Commercial fishers return fish to the sea for a variety of reasons. In some circumstances they are legally required to discard fish such as those that do not meet the established Minimum Legal Size (just as recreational fishers must) or accidental catch of protected fish species.
In other situations, fishers have the option to return fish to the sea under the Fisheries Act, for example:
- Fishers are returning parts of a fish lawfully processed on a vessel.
- Fishers return fish to the sea to ensure the safety of vessel or crew.
- Fishers return fish to the sea after being authorised to do so by a Fisheries Officer or Government Observer (in this circumstance the catch is counted against that fisher’s annual catch entitlement).
- Fishers may also return fish that are listed on Schedule 6 to the Act and in conformance with associated requirements.
- Fishers may discard fish that are not subject to the Quota Management System.
On occasion fishers may also accidentally lose fish from a net that is being retrieved or lose fish overboard in rough weather. In these circumstances fishers must estimate the volume lost and report that to MPI (this is also counted against that fisher’s annual catch entitlement).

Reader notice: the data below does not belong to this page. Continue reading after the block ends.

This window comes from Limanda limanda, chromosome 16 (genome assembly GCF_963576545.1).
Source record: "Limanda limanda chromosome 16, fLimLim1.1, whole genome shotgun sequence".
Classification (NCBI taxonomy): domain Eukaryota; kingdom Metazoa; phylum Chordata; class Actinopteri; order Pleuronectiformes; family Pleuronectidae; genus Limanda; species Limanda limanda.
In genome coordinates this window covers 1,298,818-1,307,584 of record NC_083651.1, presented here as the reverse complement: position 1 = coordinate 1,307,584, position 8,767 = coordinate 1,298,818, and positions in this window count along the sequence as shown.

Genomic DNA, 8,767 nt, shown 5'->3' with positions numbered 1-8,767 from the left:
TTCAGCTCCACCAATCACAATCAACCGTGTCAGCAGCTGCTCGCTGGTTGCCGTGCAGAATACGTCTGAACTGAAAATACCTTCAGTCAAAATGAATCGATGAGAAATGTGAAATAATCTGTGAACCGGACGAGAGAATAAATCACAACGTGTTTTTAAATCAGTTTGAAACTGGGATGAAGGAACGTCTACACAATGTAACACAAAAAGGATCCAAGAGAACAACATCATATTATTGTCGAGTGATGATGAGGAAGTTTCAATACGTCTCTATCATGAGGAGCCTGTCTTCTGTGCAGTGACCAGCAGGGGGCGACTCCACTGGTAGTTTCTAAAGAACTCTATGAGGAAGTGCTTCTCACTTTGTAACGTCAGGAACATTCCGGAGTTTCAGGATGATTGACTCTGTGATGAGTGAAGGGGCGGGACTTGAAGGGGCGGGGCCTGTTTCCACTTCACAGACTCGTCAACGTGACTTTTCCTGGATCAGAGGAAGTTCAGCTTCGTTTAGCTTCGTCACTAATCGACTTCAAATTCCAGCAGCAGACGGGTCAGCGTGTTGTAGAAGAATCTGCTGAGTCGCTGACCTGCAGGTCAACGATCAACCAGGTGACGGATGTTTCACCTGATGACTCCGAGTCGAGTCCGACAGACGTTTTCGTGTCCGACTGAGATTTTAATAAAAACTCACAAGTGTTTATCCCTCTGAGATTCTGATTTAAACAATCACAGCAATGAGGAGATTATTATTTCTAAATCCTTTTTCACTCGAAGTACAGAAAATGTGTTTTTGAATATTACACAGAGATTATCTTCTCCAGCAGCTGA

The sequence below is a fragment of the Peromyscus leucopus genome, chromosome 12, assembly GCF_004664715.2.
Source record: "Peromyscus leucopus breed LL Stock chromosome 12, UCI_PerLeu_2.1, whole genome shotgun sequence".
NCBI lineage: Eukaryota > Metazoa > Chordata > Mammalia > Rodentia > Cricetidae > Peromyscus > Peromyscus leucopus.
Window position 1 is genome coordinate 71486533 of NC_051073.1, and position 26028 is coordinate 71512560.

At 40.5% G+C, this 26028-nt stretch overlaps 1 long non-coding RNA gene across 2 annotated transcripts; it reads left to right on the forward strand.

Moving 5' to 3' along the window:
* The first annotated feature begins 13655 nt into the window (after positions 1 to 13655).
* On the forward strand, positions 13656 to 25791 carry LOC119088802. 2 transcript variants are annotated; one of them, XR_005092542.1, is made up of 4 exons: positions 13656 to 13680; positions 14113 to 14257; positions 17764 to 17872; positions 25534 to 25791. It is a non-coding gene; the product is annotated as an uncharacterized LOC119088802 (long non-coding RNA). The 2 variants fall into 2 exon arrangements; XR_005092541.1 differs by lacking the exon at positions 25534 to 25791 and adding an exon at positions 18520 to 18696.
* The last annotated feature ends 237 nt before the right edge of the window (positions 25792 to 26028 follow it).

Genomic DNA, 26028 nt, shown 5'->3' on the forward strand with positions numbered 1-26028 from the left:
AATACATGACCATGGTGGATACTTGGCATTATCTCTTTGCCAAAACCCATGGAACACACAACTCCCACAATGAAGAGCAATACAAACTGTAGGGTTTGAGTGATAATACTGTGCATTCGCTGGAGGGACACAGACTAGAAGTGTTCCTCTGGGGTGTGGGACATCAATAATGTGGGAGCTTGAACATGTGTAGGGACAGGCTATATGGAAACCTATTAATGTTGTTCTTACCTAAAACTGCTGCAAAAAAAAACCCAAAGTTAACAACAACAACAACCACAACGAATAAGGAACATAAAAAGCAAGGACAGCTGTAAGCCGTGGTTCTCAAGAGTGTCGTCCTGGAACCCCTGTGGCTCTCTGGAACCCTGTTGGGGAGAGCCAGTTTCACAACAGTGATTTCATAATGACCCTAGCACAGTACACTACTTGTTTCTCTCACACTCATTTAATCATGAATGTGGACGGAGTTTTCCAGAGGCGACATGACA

It is important to note that apart from the exceptions outlined above, it is generally not lawful to discard fish species that are subject to the QMS. The industry does not condone any such discarding.
However, in some instances it is best practice to return fish to the sea (e.g. live juvenile fish with no market value or females with eggs or pups). It is important that our fisheries management regime continues to recognise and accommodate discarding where it makes biological or economic sense to do so.
It is in everyone’s best interest to reduce the quantity of unwanted fish that are caught. As such, fishers have continued to invest in experimental gear trials and changes to fishing gear to avoid unwanted catch (further details can be found on here).
Having a good understanding of how many fish are being returned is an important element of fisheries management. This information is also important to obtain from recreational fishers and amateur charter vessels too. Fisheries Inshore New Zealand supports the collection of better information from all sectors to support good fisheries management; especially when reviewing Total Allowable Catches.